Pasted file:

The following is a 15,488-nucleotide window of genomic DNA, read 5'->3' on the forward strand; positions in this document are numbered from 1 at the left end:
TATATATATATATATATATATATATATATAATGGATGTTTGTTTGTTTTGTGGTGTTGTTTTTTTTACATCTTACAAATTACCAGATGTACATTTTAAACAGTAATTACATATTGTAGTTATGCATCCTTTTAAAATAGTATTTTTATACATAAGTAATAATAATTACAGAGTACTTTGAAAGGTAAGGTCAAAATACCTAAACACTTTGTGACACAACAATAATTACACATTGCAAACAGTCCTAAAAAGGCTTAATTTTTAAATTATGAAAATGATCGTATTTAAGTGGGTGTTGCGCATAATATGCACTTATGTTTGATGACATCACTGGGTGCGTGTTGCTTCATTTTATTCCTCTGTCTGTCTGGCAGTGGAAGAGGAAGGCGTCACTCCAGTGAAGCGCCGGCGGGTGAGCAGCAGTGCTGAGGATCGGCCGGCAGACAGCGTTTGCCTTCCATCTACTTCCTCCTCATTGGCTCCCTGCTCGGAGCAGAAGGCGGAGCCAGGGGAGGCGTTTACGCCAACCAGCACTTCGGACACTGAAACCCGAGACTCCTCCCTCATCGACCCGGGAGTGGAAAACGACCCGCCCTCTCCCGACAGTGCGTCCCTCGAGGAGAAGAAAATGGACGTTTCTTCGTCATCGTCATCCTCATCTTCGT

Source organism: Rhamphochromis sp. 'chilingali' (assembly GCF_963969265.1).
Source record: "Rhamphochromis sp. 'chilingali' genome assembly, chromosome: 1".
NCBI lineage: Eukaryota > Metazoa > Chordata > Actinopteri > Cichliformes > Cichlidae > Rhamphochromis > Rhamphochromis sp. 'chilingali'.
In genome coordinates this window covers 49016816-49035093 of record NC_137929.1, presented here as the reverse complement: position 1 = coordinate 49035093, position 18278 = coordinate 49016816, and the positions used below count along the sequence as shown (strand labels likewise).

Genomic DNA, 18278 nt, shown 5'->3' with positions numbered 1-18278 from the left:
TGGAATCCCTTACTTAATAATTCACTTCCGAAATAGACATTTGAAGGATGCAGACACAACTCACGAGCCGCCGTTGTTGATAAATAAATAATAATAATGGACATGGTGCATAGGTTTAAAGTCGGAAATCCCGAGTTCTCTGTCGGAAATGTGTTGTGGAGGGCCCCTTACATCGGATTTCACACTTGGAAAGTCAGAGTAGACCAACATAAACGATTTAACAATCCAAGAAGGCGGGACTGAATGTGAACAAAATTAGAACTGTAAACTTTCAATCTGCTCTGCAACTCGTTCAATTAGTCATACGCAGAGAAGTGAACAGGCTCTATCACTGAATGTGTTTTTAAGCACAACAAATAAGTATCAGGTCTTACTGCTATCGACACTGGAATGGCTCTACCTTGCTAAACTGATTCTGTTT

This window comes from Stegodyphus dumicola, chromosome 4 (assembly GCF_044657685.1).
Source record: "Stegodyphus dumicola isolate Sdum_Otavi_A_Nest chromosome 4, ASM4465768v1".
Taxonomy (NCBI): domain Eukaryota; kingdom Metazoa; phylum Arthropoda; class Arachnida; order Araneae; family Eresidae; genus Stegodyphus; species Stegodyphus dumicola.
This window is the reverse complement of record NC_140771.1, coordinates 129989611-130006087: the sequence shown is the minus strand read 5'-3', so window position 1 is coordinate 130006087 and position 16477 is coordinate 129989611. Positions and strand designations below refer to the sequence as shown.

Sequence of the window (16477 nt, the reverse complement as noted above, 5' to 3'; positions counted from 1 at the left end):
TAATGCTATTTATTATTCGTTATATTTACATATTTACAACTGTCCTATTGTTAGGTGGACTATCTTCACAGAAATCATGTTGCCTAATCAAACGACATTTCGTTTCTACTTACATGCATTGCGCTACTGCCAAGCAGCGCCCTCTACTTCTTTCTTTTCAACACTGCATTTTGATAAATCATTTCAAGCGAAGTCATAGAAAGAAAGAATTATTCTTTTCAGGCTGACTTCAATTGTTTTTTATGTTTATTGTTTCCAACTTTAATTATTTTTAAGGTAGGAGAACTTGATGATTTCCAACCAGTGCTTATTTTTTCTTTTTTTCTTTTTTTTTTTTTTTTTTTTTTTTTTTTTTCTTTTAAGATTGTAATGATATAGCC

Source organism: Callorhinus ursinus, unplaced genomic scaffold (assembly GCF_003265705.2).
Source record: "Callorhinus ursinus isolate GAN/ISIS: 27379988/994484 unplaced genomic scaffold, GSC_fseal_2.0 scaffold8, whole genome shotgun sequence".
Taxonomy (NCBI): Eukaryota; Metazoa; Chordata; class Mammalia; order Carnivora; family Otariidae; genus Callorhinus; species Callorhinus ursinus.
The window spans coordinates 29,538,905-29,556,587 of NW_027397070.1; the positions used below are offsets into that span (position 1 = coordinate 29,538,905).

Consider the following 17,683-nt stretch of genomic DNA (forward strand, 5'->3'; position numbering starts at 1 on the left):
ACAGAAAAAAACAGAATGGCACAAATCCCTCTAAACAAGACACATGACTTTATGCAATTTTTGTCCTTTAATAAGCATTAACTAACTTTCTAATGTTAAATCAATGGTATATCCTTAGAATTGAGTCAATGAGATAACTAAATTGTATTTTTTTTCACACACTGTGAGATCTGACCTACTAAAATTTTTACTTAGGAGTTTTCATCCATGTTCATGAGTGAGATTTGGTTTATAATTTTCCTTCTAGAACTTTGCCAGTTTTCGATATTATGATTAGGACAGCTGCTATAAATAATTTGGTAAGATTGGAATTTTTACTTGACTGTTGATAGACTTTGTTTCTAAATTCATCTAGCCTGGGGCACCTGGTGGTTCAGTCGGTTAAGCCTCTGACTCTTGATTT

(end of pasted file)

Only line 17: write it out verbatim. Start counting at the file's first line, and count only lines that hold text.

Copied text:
Taxonomy (NCBI): Eukaryota; Metazoa; Chordata; class Mammalia; order Carnivora; family Otariidae; genus Callorhinus; species Callorhinus ursinus.